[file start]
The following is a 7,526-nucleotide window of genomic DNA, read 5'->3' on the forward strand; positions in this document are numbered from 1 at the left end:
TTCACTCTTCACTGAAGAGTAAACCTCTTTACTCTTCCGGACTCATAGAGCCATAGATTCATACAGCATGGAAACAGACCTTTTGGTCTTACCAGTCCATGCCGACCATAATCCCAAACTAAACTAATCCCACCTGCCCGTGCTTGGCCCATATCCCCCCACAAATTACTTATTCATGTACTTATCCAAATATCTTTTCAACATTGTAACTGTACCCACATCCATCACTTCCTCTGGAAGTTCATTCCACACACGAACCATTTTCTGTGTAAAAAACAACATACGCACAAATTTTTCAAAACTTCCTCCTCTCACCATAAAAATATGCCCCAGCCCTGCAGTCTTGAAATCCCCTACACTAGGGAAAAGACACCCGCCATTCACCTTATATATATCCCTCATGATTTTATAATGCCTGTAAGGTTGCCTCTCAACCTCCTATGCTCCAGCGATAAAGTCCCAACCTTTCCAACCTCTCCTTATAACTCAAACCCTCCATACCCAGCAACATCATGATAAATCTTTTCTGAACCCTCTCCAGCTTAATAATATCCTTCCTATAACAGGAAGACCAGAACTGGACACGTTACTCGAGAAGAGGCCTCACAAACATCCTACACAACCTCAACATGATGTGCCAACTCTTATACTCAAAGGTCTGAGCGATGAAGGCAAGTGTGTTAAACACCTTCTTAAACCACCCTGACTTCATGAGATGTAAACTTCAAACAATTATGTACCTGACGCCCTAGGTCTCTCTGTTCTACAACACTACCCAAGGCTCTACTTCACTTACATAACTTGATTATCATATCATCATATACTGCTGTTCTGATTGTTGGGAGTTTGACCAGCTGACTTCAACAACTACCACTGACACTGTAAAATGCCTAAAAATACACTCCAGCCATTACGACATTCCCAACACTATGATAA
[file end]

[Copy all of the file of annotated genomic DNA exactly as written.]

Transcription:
The following is a 7,526-nucleotide window of genomic DNA, read 5'->3' on the forward strand; positions in this document are numbered from 1 at the left end:
TTCACTCTTCACTGAAGAGTAAACCTCTTTACTCTTCCGGACTCATAGAGCCATAGATTCATACAGCATGGAAACAGACCTTTTGGTCTTACCAGTCCATGCCGACCATAATCCCAAACTAAACTAATCCCACCTGCCCGTGCTTGGCCCATATCCCCCCACAAATTACTTATTCATGTACTTATCCAAATATCTTTTCAACATTGTAACTGTACCCACATCCATCACTTCCTCTGGAAGTTCATTCCACACACGAACCATTTTCTGTGTAAAAAACAACATACGCACAAATTTTTCAAAACTTCCTCCTCTCACCATAAAAATATGCCCCAGCCCTGCAGTCTTGAAATCCCCTACACTAGGGAAAAGACACCCGCCATTCACCTTATATATATCCCTCATGATTTTATAATGCCTGTAAGGTTGCCTCTCAACCTCCTATGCTCCAGCGATAAAGTCCCAACCTTTCCAACCTCTCCTTATAACTCAAACCCTCCATACCCAGCAACATCATGATAAATCTTTTCTGAACCCTCTCCAGCTTAATAATATCCTTCCTATAACAGGAAGACCAGAACTGGACACGTTACTCGAGAAGAGGCCTCACAAACATCCTACACAACCTCAACATGATGTGCCAACTCTTATACTCAAAGGTCTGAGCGATGAAGGCAAGTGTGTTAAACACCTTCTTAAACCACCCTGACTTCATGAGATGTAAACTTCAAACAATTATGTACCTGACGCCCTAGGTCTCTCTGTTCTACAACACTACCCAAGGCTCTACTTCACTTACATAACTTGATTATCATATCATCATATACTGCTGTTCTGATTGTTGGGAGTTTGACCAGCTGACTTCAACAACTACCACTGACACTGTAAAATGCCTAAAAATACACTCCAGCCATTACGACATTCCCAACACTATGATAA